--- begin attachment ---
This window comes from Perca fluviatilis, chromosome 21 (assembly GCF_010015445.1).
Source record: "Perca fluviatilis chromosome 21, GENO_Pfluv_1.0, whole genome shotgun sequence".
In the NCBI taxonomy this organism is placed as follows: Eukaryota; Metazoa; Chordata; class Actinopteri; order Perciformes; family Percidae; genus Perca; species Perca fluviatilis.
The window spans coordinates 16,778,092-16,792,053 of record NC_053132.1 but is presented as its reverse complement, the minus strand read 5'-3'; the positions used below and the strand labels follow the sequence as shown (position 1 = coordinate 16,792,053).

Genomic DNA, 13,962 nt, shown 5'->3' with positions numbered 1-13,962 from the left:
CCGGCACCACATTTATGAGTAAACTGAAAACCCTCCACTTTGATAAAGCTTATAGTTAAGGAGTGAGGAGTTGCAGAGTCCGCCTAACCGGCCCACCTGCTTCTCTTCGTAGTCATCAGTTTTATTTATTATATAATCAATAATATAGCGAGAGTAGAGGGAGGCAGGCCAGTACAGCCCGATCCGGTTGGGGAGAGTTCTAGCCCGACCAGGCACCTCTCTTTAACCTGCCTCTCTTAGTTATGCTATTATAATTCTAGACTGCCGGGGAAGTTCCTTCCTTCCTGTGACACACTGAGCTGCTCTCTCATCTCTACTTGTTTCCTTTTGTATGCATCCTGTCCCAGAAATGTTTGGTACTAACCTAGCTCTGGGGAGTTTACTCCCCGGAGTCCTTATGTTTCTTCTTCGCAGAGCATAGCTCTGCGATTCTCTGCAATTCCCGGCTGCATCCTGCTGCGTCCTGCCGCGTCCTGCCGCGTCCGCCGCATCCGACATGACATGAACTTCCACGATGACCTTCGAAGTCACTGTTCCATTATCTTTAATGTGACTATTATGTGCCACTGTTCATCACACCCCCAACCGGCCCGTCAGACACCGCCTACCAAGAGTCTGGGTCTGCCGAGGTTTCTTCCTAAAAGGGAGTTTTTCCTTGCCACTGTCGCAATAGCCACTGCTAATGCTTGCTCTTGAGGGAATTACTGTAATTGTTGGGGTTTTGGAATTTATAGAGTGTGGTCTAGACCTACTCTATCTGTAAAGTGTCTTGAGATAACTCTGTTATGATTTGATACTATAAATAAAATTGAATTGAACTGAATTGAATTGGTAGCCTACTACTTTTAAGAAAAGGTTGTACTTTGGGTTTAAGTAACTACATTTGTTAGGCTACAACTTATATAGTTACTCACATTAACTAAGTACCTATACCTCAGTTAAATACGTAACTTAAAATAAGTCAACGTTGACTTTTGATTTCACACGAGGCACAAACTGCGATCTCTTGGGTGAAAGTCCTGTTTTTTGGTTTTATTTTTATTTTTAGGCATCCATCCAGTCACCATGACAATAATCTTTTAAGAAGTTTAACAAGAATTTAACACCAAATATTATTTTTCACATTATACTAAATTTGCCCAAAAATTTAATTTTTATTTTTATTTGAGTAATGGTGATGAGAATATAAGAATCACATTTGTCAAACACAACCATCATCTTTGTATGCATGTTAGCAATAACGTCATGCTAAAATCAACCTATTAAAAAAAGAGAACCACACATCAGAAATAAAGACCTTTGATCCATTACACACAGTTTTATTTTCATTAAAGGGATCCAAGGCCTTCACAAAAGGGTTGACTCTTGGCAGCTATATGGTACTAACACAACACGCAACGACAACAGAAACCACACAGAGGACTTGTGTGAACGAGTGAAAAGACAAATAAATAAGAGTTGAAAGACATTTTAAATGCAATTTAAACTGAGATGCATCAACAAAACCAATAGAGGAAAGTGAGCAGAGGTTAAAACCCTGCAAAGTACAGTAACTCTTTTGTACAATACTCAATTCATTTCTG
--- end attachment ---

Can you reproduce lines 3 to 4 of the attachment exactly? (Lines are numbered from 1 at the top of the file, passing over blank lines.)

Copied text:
In the NCBI taxonomy this organism is placed as follows: Eukaryota; Metazoa; Chordata; class Actinopteri; order Perciformes; family Percidae; genus Perca; species Perca fluviatilis.
The window spans coordinates 16,778,092-16,792,053 of record NC_053132.1 but is presented as its reverse complement, the minus strand read 5'-3'; the positions used below and the strand labels follow the sequence as shown (position 1 = coordinate 16,792,053).